Question: What are good shows to supplement the Tagalog Lessons

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Author Photo by: b76isR98
Jun 16 2020, 8:09pm CST ~ 2 weeks, 5 days ago. 
Question: What are good shows to supplement the Tagalog Lessons on this website?
I want to enhance my vocabulary and practice my listening skills with a show suitable for my beginner level.
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Author Photo Scrover
Jun 16 2020, 9:25pm CST ~ 2 weeks, 5 days ago. 
I personally can't think of any "shows" in Tagalog that are suitable at beginner level, so instead I'll just blab off a bunch of listening resources that could be useful to you.
If you're looking for stuff specifically on this website, the Listening Practice Videos on this website could be useful (Tools -> Listening Practice Videos), although they could easily be too hard depending on how "beginner" your progress is.
Out of those videos, the easiest in my opinion out of the videos in the Tagalog listening tool are the ones from Pao Adventurer and Michelle Family Diary. If they're too hard, I'm not sure what else is there specifically on this website that would be at a lower level for listening specifically, so I need to recommend stuff outside of this website specifically.
If what I recommended above is too hard (which it could be), try listening to the audio from the link in the brackets (link: www.tuttlepublishing .com/elementary-taga log-audio). They aren't shows so much, but they are from a book called "Elementary Tagalog: Tara, Mag-Tagalog Tayo!" (which could be useful for you), and should be useful listening practice.
Alternatively, FilipinoPod101 have some resources for listening (although it's maybe around $15 USD or something for a monthly subscription so keep that in mind).
And once you've finished that (or find that what I've suggested below is too easy), I personally recommend that you could consider listening to akosibail on YouTube. The choice of vocabulary used by her is simple and she enunciates the Tagalog words very clearly, which should be useful for an upper-beginner. Some people do find the content is not for their taste, but to each their own I guess.
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Author Photo akosikoneho Badge: SupporterBadge: Serious SupporterBadge: VIP Supporter
Jun 16 2020, 9:42pm CST ~ 2 weeks, 5 days ago. 
@AMBoy is a fan of bubblegang... a sketch comedy.
I myself tend to not consume a lot of Tagalog media just for fun... I count it as studying (I don't watch English media either, not a huge consumer). You can find lots of traditional stories (alamat) the same ones we have here in the reading tool animated and narrated on youtube. Tagalog movies on netflix are pretty good if you can get over the Taglish and the silly plots. Kita kita is probably a classic. Similarly in the resources tab of this website there are youtube channels for old movie houses that have digitized and put on to youtube all of their content.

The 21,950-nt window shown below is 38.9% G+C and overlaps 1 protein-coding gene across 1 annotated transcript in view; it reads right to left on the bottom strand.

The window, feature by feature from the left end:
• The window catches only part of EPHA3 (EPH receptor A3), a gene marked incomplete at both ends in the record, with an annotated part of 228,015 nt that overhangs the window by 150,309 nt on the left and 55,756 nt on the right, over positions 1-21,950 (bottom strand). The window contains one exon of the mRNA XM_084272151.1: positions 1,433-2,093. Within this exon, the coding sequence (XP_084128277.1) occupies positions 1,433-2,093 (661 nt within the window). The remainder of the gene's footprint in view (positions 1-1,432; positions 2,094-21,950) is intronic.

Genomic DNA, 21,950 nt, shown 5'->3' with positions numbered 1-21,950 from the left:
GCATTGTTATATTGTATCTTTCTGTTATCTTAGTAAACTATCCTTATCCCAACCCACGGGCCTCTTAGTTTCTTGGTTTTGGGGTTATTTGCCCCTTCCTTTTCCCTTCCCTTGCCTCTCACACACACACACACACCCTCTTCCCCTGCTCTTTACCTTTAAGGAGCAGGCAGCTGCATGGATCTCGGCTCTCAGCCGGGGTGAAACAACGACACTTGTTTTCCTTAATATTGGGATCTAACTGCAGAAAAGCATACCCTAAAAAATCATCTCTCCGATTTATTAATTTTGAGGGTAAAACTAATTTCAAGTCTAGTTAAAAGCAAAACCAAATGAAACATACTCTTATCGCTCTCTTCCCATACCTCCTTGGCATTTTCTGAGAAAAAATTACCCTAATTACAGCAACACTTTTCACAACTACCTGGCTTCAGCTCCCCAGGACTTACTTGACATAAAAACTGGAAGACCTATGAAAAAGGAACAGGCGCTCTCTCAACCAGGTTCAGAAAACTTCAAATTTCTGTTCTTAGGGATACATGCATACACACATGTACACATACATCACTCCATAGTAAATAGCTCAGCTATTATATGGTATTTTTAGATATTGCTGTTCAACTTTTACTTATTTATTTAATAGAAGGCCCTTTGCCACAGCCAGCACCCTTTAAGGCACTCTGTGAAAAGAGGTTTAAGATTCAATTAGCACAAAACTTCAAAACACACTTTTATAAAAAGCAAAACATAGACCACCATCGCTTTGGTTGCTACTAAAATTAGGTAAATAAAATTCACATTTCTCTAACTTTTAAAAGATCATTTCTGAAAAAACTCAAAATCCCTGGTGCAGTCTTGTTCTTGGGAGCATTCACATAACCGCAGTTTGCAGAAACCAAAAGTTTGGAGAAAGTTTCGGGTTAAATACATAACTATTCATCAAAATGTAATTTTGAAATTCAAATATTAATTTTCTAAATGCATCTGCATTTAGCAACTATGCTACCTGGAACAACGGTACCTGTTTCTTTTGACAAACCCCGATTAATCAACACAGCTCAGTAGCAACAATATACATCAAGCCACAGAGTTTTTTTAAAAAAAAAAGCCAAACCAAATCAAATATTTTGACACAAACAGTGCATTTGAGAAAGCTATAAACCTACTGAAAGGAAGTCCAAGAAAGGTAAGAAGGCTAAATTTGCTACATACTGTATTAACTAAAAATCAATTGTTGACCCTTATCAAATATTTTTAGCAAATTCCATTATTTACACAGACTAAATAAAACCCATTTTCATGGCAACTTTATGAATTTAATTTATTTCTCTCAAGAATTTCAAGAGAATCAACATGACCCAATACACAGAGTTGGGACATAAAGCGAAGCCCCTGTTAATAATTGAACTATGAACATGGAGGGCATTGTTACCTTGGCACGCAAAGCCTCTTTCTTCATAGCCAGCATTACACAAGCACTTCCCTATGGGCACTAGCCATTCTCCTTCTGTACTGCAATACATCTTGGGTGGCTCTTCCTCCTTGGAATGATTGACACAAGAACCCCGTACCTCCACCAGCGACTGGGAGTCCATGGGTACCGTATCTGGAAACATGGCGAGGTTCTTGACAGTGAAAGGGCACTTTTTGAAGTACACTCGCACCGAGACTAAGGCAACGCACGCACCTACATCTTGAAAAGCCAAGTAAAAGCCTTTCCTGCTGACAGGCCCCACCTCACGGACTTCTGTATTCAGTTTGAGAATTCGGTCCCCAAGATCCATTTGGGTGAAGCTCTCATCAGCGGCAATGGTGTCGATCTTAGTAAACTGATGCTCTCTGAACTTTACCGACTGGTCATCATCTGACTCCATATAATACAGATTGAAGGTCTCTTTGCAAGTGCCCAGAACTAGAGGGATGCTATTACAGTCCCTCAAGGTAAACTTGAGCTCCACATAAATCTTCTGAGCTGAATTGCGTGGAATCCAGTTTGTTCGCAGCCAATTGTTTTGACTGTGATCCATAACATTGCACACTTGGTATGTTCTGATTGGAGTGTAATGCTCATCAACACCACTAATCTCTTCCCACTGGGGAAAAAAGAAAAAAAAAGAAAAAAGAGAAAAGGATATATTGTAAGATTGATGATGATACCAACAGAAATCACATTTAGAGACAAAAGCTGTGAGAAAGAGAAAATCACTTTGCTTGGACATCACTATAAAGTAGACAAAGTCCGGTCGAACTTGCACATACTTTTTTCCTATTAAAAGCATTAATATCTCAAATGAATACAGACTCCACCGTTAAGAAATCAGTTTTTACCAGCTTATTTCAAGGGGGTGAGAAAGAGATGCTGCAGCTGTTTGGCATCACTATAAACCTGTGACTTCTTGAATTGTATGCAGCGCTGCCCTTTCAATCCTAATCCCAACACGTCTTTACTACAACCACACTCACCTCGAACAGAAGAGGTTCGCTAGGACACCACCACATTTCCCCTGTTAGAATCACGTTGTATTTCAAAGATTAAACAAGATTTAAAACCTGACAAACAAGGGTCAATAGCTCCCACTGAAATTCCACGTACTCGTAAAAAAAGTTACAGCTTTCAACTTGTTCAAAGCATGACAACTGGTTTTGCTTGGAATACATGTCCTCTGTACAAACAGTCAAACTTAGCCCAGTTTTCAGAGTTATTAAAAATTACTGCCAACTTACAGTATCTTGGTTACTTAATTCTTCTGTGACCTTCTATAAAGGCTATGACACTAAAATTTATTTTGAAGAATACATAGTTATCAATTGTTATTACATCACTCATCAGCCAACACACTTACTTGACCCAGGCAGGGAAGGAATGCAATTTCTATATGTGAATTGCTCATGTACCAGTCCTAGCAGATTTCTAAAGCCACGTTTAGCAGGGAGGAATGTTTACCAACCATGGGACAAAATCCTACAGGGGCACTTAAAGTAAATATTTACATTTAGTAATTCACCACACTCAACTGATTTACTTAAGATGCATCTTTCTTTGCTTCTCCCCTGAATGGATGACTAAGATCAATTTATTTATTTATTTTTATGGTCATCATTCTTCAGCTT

Lots of Japanese Anime tends to be dubbed into Tagalog, so if you're not opposed to watching caRtOoNs as one user put, go for it. If you're the Jesus missionary type who frequent these communities ; ) you can find lots of animated bible stories in Tagalog. I don't use much of the listening tool here, I'm not really in to Filipino style vlogging.
Lack of Tagalog media is a shame... before I saw this thread I was about to make a post on this: /publication/3306491 42_Cartoons_that_Mak e_A_Difference_
A show like Peppa Pig (If you've never watched it its 5 minute episodes of almost non stop dialogues in basic language, they never shut up)
420 episodes x 5 minutes = 35 hrs
Peppa Pig transcripts from the study (243 episodes, 20 hrs, 120,000 running words or 300 pages of text) contain around 5000 unique words. Around 25% of these belong to the "A1" curriculum.
If one could find a similar program that actually has a Tagalog voice track... we could see a serious boom in our learners here. I'm tempted to go through and compile a list of kids shows for our learners, most seem to be threshold A2 or so and have a hard time with the gap to B levels...
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Author Photo Bituingmaykinang
Jun 16 2020, 11:12pm CST ~ 2 weeks, 5 days ago. 
Regal films youtube has uploaded some of their older movies. 80s and 90 movies are "less Taglish" than newer movies. 90s movies themes are also more diverse, though the acting can be hammy.
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Author Photo AMBoy Badge: SupporterBadge: Serious SupporterBadge: VIP Supporter
Jun 17 2020, 7:55am CST ~ 2 weeks, 5 days ago. 
Bubble Gang is funny and sexy lol but yeah good luck there is nothing good for beginners, you just have to suffer through hundreds of hours of stuff you can't really understand yet. It will get easier eventually.
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Author Photo Scrover
Jun 17 2020, 8:30pm CST ~ 2 weeks, 4 days ago. 
With most languages, it's not easy to find low-beginner material that will be interesting, simply due to the lack of vocabulary a beginner would have in the language. After all, I'm not sure I would find it too interesting to listen to phrases like:
"The man walked to the shop."
"My dog ate his homework."
"How old are you, sir?"
It's not really something unique to Tagalog so please don't feel discouraged on the chance that you don't find something beginner-like that you can understand clearly. So as a result, you'll find some polyglots will just jump straight to the lower-intermediate content because even if it's harder to understand, at least they've found something interesting.
But I hope the resources we've suggested should allow you to find something that is somewhat interesting that you can use while learning the language, so it doesn't feel like a struggle for hundreds of hours, but instead an enjoyable experience.
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